REVIEW - Java for students


Java for students


Doug Bell, Mike Parr


Prentice Hall (1997)




Brian Bramer


June 1998



This is an easy to read introduction to OO basics and Java suitable for a first programming module...

Highly recommended for students learning Java 1.0!

Amongst the dozens (hundreds) of Java books there are still very few aimed at students starting to program. Although proponents of Java claim it is a small language it's APIs are huge and complex and authors have problems deciding the approach to take, how many APIs to cover and to what depth, etc.

Java for Students is aimed at first year undergraduate students new to programming and takes a lightweight applet based approach (to make it interesting and fun for the students). The first two chapters present background information and introduce applets and the
method. Basic graphics primitives are then described drawing lines, circles, arcs, strings, using colours, etc. - following chapters then use these facilities in example programs. There are then chapters dedicated to fundamental topics such as numerical programming, methods, events, conditional statements, loops, repletion, inheritance, arrays, exceptions, threads, GUIs, I/O, etc. followed by chapters on OO design, 'program style', testing and debugging.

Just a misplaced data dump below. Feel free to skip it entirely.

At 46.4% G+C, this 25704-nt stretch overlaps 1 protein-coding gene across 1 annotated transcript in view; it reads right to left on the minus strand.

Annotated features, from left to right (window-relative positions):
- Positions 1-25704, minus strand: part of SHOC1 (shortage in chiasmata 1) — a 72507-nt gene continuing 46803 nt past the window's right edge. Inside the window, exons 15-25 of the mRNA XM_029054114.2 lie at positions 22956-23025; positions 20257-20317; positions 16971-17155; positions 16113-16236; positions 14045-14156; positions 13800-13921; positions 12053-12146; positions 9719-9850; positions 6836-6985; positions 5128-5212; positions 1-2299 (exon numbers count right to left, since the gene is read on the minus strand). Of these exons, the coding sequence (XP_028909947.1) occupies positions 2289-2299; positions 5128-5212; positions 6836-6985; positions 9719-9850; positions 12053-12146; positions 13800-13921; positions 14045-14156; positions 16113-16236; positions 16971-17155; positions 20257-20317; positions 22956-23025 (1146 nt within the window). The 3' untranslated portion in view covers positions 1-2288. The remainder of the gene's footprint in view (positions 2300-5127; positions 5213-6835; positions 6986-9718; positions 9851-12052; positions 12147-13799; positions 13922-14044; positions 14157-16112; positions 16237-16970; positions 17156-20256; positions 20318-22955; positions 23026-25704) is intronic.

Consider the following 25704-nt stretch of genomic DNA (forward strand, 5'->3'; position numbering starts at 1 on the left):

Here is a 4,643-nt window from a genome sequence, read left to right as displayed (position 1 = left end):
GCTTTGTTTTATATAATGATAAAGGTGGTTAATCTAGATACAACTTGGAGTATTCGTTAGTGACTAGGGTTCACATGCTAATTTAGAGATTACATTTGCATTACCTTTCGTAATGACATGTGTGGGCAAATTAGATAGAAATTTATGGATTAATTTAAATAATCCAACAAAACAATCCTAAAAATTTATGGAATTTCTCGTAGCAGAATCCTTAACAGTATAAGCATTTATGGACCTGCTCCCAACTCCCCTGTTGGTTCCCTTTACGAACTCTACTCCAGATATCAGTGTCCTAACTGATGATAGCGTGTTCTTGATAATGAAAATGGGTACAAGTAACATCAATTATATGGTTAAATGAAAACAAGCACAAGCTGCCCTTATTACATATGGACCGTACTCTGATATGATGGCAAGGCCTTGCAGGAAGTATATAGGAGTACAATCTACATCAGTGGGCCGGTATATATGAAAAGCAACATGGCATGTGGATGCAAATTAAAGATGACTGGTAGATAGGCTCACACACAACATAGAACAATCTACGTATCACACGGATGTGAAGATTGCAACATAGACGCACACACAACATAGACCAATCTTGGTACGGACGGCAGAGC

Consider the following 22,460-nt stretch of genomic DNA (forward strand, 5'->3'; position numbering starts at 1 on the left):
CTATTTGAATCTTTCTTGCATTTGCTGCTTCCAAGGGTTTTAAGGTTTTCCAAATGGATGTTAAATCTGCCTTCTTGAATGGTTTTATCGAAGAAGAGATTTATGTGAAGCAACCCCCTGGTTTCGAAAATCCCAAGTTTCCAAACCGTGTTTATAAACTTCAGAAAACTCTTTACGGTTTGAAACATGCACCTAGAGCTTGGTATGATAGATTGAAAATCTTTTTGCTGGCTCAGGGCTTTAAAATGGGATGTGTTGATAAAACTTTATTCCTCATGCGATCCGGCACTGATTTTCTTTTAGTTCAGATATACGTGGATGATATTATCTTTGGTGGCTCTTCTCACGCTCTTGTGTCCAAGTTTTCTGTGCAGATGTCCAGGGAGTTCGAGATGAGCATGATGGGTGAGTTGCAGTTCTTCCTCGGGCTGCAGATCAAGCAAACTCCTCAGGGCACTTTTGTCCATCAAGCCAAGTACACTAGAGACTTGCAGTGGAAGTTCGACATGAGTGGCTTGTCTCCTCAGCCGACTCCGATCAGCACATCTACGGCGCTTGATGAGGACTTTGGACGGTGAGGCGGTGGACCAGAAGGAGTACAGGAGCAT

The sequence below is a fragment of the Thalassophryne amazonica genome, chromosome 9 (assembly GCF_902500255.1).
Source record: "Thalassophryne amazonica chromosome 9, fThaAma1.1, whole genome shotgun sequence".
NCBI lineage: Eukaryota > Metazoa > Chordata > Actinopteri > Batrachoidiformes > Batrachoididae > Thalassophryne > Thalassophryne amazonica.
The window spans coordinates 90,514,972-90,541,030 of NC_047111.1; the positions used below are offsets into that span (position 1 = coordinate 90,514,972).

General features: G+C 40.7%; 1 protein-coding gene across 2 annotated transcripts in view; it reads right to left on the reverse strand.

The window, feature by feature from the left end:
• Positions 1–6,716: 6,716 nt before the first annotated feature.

This is an easy to read introduction to OO basics and Java suitable for a first programming module. Further Java modules would need more advanced texts (e.g. networking is hardly mentioned). My wife, who teaches first year undergraduate students Java (and C++) described it as

'An excellent introduction, plain and simple and unpompous' . The main problem is that it covers Java 1.0 and the authors indicated (in an email) that it is unlikely that a 1.1 version will be out in time for next academic year. Highly recommended for students learning Java 1.0!

Also look at other first year student texts which I have reviewed recently - Java how to Program by Deitel and Deitel which takes a more traditional (C/C++?) approach and Java An Object First Approach by Culwin which uses Java as the implementation tool to teach OO and software engineering concepts with UML.

Book cover image courtesy of Open Library.

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